Choices expand for victims of domestic abuse
September 19, 2006
YONGSAN GARRISON, South Korea — Early this year the Pentagon launched a new policy to encourage domestic violence victims to seek medical or emotional help without automatically prompting a criminal or command investigation.
But it’s been in only the last few weeks that medical staff and social workers at military bases worldwide have had exact guidance on this “restricted reporting” policy, according to the chief of social work at the 121st General Hospital on Yongsan Garrison in Seoul.
Now, medical clinic and emergency room staff and military family advocacy program counselors are geared up to explain the options available to male and female victims of violence at home.
“The ER knows to call us instead of the MPs,” said Maj. Dwayne Elder, who also serves as the 18th Medical Command’s social work consultant.
Staff also are ready to explain when restricted reporting might not be possible because either the victim or the abuser might be in imminent danger, said Yongsan officials.
In general, the new domestic violence policy mirrors the sexual assault reporting options the Pentagon began following last year.
Before restricted reporting, a case of sexual assault or domestic violence would automatically be forwarded to the military police and the commanders of the servicemembers involved in the case.
The newer policies give the victim the power to decide whether an instance of sexual assault or domestic violence should make its way up the chain of command.
“The victim is saying, ‘I need help,’” Elder said. “We want to give people the opportunity to get help.”
Yet there are key differences between the two policies, officials here said.
The domestic violence policy offers restricted reporting to servicemembers, civilian workers or dependents. The sexual assault policy includes servicemembers only.
And with domestic violence, health workers and advocates have more power to judge when a report should become “unrestricted” despite the victim’s wishes, according to Elder and Yvonne Kearns, the regional family advocacy program manager for the U.S. military living in South Korea.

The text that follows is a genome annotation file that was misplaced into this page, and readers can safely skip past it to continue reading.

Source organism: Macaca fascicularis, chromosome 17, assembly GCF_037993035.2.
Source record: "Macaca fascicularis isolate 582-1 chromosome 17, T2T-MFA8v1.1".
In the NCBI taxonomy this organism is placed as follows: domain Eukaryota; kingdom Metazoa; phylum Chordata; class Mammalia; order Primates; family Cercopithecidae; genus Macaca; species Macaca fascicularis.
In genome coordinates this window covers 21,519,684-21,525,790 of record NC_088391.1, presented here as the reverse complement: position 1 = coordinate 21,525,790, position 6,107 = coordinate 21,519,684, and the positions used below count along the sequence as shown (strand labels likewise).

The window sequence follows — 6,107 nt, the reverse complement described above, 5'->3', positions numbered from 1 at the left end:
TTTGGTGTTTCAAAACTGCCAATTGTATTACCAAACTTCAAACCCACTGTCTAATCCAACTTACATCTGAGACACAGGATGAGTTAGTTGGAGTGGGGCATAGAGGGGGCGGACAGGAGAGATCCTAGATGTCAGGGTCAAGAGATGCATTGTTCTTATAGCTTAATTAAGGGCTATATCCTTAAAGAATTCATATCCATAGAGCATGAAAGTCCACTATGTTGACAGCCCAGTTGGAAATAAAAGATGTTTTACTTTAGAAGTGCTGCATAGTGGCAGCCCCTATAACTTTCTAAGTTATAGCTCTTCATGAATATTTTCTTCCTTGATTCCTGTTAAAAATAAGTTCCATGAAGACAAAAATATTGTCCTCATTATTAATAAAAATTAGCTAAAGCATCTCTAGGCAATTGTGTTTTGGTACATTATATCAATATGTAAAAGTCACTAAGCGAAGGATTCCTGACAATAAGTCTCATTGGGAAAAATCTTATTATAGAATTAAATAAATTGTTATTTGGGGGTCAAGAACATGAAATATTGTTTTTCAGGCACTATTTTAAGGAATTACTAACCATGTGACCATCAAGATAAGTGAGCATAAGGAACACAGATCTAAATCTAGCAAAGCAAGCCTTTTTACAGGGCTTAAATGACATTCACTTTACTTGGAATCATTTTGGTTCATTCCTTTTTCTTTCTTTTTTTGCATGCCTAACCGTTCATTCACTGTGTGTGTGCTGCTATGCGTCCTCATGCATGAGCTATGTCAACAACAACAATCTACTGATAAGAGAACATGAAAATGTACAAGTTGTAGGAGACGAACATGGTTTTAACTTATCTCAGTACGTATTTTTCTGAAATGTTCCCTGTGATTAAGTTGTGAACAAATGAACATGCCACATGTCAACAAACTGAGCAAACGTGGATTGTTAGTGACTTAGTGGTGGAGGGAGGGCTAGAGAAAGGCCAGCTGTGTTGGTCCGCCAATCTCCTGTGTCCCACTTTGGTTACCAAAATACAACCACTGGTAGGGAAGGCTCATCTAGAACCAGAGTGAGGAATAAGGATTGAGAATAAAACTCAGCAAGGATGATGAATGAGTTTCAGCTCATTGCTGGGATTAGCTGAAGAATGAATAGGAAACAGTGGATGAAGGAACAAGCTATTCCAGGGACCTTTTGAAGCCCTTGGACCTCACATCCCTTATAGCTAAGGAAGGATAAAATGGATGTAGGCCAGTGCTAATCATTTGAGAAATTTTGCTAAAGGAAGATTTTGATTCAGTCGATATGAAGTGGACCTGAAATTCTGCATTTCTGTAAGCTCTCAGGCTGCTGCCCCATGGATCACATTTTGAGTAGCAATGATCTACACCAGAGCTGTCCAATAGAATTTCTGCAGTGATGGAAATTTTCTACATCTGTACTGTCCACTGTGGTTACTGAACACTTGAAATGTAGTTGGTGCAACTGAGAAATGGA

In some cases, medical workers or advocates may decide someone within the home is in imminent danger, perhaps even the abuser. Also, any abuse involving a child must be reported to legal authorities, officials said.
Dealing with domestic violence
The military considers domestic violence to be “the use, attempted use or threatened use of force or violence against a person of the opposite sex” who:
Is a current or former spouse.Shares a child with the abuser.Shares a home with the abuser.Has shared a home with the abuser.The military encourages victims to make “unrestricted” reports, thus allowing the military police and commanders to investigate the incident as a possible crime.
However, victims in many cases now have the option to request a “restricted” report to keep the incident and treatment confidential.
To make a restricted report, a victim must contact a family advocate or health-care provider, not a police or command official. The victim can decide at a later date to press charges, though medical workers are required to keep evidence for only one year.
Telling a chaplain about domestic violence also is treated with privacy, though the chaplain may encourage victims to seek other help as well.
People wanting help dealing with domestic violence may contact their local family advocacy program office, medical clinic or hospital, military police, a unit commander or chaplain.